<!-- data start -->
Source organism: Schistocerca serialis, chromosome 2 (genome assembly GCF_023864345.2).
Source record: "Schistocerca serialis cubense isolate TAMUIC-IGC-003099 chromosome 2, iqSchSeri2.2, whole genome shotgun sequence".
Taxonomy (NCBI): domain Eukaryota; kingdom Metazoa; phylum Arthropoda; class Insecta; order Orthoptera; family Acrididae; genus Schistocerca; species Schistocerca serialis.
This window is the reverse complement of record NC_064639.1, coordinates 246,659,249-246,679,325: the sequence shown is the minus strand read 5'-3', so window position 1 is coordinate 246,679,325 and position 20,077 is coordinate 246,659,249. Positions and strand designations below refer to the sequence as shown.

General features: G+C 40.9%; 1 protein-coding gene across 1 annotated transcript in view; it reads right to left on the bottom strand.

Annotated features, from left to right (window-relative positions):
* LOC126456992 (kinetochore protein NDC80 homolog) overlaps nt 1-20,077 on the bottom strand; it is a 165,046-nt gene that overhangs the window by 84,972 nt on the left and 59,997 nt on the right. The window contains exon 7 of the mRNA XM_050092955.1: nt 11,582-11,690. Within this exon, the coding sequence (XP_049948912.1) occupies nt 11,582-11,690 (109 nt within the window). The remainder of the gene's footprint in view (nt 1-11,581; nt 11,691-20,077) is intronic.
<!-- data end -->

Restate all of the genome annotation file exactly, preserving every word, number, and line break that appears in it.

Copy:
Source organism: Schistocerca serialis, chromosome 2 (genome assembly GCF_023864345.2).
Source record: "Schistocerca serialis cubense isolate TAMUIC-IGC-003099 chromosome 2, iqSchSeri2.2, whole genome shotgun sequence".
Taxonomy (NCBI): domain Eukaryota; kingdom Metazoa; phylum Arthropoda; class Insecta; order Orthoptera; family Acrididae; genus Schistocerca; species Schistocerca serialis.
This window is the reverse complement of record NC_064639.1, coordinates 246,659,249-246,679,325: the sequence shown is the minus strand read 5'-3', so window position 1 is coordinate 246,679,325 and position 20,077 is coordinate 246,659,249. Positions and strand designations below refer to the sequence as shown.

General features: G+C 40.9%; 1 protein-coding gene across 1 annotated transcript in view; it reads right to left on the bottom strand.

Annotated features, from left to right (window-relative positions):
* LOC126456992 (kinetochore protein NDC80 homolog) overlaps nt 1-20,077 on the bottom strand; it is a 165,046-nt gene that overhangs the window by 84,972 nt on the left and 59,997 nt on the right. The window contains exon 7 of the mRNA XM_050092955.1: nt 11,582-11,690. Within this exon, the coding sequence (XP_049948912.1) occupies nt 11,582-11,690 (109 nt within the window). The remainder of the gene's footprint in view (nt 1-11,581; nt 11,691-20,077) is intronic.